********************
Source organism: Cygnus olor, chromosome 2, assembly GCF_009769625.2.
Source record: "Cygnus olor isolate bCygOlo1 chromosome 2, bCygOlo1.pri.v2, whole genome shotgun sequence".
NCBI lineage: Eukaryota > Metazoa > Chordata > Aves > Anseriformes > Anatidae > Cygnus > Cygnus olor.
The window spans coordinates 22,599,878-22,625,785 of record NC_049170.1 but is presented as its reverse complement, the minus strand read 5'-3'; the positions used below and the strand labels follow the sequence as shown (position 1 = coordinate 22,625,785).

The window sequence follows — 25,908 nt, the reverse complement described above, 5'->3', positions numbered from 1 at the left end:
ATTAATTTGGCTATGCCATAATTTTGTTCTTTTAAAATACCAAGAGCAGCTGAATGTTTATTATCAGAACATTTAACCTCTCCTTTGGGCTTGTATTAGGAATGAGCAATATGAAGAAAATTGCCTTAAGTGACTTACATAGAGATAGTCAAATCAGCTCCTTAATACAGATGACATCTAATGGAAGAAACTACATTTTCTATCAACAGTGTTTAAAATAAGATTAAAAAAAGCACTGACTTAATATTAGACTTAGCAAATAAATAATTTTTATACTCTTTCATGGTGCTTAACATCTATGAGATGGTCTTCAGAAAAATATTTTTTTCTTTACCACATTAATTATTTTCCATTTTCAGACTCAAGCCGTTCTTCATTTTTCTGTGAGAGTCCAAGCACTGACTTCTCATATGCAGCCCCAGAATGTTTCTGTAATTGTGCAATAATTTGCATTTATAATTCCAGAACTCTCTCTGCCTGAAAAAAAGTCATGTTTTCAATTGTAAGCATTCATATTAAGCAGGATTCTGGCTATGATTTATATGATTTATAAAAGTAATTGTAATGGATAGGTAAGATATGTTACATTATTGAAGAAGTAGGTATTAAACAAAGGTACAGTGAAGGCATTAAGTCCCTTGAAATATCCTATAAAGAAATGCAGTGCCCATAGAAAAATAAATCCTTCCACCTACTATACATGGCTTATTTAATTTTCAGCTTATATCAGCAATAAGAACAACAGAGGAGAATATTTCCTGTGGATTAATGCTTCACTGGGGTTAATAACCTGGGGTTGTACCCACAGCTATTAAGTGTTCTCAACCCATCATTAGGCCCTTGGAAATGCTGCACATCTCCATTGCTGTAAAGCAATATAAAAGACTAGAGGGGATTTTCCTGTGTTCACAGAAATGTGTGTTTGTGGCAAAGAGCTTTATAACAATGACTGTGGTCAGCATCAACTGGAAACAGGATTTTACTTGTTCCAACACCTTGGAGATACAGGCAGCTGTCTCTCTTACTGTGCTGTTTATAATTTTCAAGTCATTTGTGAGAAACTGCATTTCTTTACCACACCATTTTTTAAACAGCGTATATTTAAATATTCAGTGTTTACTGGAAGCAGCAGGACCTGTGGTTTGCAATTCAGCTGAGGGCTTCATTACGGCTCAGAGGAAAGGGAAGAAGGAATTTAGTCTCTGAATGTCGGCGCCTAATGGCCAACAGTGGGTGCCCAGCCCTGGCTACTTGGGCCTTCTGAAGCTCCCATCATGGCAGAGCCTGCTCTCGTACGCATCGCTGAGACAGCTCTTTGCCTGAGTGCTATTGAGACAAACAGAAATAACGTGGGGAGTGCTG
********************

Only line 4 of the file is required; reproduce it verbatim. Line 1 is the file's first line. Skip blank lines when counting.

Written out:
The window spans coordinates 22,599,878-22,625,785 of record NC_049170.1 but is presented as its reverse complement, the minus strand read 5'-3'; the positions used below and the strand labels follow the sequence as shown (position 1 = coordinate 22,625,785).